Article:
Your author media materials need to include Suggested Interview Questions and an Author Q&A. In this article, you’ll learn what they are, what the media expects from them, and how to create your own. I’ll cover what these questions should focus on, why your interviewer will thank you, and what kinds of questions to AVOID. There will also be some examples and a few key points.

This is Part 3 of a 10-part series on creating your author media kit:

Part 1 - The Ultimate Guide to Creating an Author Media Kit
Part 2 - Author Bios
Part 3 - [You Are Here] – Suggested Interview Questions and Author Q&A

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Early in my career, I was freelance writing for music magazines while a college intern at a St. Louis-market radio station. Once, when I went in for some production work, the on-air talent grabbed me as I came in the door and explained I was about to do a phone interview with a recording artist.

After all, he reasoned, I do interviews all the time for the magazines, right?

He rushed me into a production studio to set up for a phone interview. Within a matter of minutes, I was recording a cold interview with a man I’d never met about an album I’d never heard.

Somehow, we muddled through. It helped that I was familiar with the artist and owned some of his earlier albums. But the experience was still unnerving.

Now, the interview would have gone more smoothly if I’d been given time to prepare. It would also have been helpful to have been presented with a set of media materials. (Not unlike the materials we’re discussing in this series.)

Know what would have helped the most? A set of suggested interview questions relevant to this artist and what he wanted to discuss. That way, I’d have been on stronger footing as the interview, and my guest would be able to trust that we’d hit on the points that were important to him.

In this article, we’ll look at creating your own “Suggested Interview Questions,” and the related “Author Q&A.” These are two of the most important pieces you can include in your media materials.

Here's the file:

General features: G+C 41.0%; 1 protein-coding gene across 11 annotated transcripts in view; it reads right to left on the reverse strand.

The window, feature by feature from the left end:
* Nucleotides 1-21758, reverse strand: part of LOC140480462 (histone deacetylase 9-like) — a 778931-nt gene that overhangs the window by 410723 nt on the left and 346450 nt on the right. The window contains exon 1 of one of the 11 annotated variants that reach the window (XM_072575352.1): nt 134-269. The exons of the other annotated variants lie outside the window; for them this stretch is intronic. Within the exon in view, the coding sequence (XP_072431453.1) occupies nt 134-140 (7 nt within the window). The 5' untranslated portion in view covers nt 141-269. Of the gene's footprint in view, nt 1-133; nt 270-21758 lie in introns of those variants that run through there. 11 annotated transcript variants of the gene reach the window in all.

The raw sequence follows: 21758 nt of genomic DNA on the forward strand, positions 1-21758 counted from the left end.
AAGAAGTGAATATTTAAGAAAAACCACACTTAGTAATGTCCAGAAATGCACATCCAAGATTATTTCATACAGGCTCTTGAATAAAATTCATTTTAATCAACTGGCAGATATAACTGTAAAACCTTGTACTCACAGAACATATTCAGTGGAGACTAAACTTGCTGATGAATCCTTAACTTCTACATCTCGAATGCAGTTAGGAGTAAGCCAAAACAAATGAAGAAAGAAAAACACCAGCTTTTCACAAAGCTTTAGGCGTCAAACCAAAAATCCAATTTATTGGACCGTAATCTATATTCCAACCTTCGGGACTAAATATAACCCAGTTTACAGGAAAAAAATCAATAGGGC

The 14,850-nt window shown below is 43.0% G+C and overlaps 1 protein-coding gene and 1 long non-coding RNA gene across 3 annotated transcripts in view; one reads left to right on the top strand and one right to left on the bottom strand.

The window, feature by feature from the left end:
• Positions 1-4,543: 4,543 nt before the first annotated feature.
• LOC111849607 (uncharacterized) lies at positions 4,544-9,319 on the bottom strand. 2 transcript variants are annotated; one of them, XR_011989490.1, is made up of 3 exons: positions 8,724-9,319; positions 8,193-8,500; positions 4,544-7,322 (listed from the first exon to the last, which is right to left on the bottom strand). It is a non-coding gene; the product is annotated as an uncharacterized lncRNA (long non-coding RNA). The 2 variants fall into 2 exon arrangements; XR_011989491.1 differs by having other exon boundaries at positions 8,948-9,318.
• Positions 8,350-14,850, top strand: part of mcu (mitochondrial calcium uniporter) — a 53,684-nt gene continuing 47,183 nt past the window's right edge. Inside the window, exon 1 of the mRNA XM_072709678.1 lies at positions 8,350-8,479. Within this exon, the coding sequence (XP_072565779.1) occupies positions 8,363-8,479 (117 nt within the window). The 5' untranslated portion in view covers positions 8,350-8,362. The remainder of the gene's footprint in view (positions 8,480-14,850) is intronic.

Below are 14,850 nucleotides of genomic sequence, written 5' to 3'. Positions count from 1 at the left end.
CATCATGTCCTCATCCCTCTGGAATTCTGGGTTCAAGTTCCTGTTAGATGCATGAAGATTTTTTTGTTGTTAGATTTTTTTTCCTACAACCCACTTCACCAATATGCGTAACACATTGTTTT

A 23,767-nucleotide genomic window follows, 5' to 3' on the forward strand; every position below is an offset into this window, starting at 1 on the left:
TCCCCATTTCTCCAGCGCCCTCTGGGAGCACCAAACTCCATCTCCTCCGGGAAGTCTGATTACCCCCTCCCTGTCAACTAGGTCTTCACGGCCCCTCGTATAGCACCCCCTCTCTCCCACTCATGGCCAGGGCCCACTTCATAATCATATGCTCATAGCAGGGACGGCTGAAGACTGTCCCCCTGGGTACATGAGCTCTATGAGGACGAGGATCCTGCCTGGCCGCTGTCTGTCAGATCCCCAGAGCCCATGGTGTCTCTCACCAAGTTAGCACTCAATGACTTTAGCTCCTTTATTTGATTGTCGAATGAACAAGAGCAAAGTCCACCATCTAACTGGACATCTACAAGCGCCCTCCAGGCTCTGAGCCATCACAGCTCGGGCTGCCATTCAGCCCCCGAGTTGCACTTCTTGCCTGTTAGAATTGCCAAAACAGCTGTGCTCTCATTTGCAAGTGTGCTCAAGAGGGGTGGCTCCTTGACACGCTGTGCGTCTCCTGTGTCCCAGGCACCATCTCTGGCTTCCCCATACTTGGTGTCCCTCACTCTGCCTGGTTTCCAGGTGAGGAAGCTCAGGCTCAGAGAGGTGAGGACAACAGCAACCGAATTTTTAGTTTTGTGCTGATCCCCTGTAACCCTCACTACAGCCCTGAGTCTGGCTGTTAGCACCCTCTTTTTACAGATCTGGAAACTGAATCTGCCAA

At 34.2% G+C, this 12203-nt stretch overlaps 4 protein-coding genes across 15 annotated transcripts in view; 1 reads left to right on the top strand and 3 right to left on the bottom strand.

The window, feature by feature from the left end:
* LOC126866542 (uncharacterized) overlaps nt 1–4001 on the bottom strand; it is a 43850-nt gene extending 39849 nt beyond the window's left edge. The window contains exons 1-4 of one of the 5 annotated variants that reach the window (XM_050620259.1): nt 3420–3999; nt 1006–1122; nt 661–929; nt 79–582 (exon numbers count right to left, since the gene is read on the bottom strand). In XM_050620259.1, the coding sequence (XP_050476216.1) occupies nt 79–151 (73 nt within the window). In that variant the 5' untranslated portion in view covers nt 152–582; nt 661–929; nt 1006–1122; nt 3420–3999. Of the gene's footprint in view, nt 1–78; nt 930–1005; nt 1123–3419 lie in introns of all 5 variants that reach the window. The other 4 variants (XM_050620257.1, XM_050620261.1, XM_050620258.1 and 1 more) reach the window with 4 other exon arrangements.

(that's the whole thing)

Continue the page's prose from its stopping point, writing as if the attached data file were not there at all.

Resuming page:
SUGGESTED INTERVIEW QUESTIONS

In most cases, an interviewer hasn’t read your book. Don’t take it personally—it’s impossible for that person to read every book of every guest. (Get over it.) What’s important is that this person thinks you’re interesting enough to share with the audience. That’s great!

A set of suggested interview questions leads to a conversation that makes them look smart and makes you look smart. It also helps you control the conversation, so that it is more likely to hit on the points that you want. These questions allow the interviewer to intelligently discuss your topic, what you can share with the audience, and why you know what you’re talking about.

You want these questions to pique the audience’s interest in your book. However, the best way to do that is to not discuss the book itself. Instead, you want to share the ideas in the book, what people can learn from or enjoy about the book, or about the experience readers get from your book.

AUTHOR Q&A

The Author Q&A is a version of the questions where you’ve already answered them. The media can use the Q&A in several ways.

They may use it to help them prepare for an interview, or to complement their interview after the fact. For some media, this Q&A may be all they need. They may copy-and-paste straight out of this document to quote it, remix it, repurpose it, or run it as-is for their readers.

HOW TO CREATE YOUR QUESTIONS AND ANSWERS

Think up 10-20 questions that would make for an interesting conversation on your topic of expertise. They can touch on your book, but they shouldn’t be about your book. The Author Q&A document can include the same questions, except now you’ve keyed in your answers, too.

You can create both documents in a text program. Use a standard font like Calibri. Bold the questions. Make sure the documents include your name, website address, and a way to contact you.

Save them as PDFs. This is a universal format that should work the same on any computer.

IDEAS FOR NONFICTION AUTHORS

If you’re a subject matter expert, the questions should revolve around the topic in your book or that your author platform represents. Here are some ideas to get you started:

  • Why this topic is important to the average person
  • Why this topic is important to you, personally